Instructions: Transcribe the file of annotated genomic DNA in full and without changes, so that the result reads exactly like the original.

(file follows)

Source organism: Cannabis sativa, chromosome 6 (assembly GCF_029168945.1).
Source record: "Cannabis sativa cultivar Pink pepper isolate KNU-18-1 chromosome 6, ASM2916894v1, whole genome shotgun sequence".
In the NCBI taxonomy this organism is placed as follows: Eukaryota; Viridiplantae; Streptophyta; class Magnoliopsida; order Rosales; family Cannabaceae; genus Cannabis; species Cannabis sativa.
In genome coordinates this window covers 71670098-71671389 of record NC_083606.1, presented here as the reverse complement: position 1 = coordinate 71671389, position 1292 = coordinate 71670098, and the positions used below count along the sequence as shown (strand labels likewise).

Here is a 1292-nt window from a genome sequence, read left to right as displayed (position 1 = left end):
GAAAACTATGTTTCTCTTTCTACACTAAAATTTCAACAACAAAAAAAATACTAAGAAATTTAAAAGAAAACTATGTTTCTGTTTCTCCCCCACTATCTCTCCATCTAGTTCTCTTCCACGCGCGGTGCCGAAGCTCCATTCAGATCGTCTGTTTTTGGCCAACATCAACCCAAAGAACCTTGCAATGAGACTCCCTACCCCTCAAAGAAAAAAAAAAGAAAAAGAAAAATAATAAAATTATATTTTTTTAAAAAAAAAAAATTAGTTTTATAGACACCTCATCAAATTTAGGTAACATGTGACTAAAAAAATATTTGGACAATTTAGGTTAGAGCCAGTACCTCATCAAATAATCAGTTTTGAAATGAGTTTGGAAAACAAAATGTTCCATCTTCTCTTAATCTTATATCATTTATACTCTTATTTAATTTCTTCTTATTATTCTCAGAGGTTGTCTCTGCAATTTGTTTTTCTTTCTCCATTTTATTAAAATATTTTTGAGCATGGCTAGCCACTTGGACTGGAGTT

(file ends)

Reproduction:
Source organism: Cannabis sativa, chromosome 6 (assembly GCF_029168945.1).
Source record: "Cannabis sativa cultivar Pink pepper isolate KNU-18-1 chromosome 6, ASM2916894v1, whole genome shotgun sequence".
In the NCBI taxonomy this organism is placed as follows: Eukaryota; Viridiplantae; Streptophyta; class Magnoliopsida; order Rosales; family Cannabaceae; genus Cannabis; species Cannabis sativa.
In genome coordinates this window covers 71670098-71671389 of record NC_083606.1, presented here as the reverse complement: position 1 = coordinate 71671389, position 1292 = coordinate 71670098, and the positions used below count along the sequence as shown (strand labels likewise).

Here is a 1292-nt window from a genome sequence, read left to right as displayed (position 1 = left end):
GAAAACTATGTTTCTCTTTCTACACTAAAATTTCAACAACAAAAAAAATACTAAGAAATTTAAAAGAAAACTATGTTTCTGTTTCTCCCCCACTATCTCTCCATCTAGTTCTCTTCCACGCGCGGTGCCGAAGCTCCATTCAGATCGTCTGTTTTTGGCCAACATCAACCCAAAGAACCTTGCAATGAGACTCCCTACCCCTCAAAGAAAAAAAAAAGAAAAAGAAAAATAATAAAATTATATTTTTTTAAAAAAAAAAAATTAGTTTTATAGACACCTCATCAAATTTAGGTAACATGTGACTAAAAAAATATTTGGACAATTTAGGTTAGAGCCAGTACCTCATCAAATAATCAGTTTTGAAATGAGTTTGGAAAACAAAATGTTCCATCTTCTCTTAATCTTATATCATTTATACTCTTATTTAATTTCTTCTTATTATTCTCAGAGGTTGTCTCTGCAATTTGTTTTTCTTTCTCCATTTTATTAAAATATTTTTGAGCATGGCTAGCCACTTGGACTGGAGTT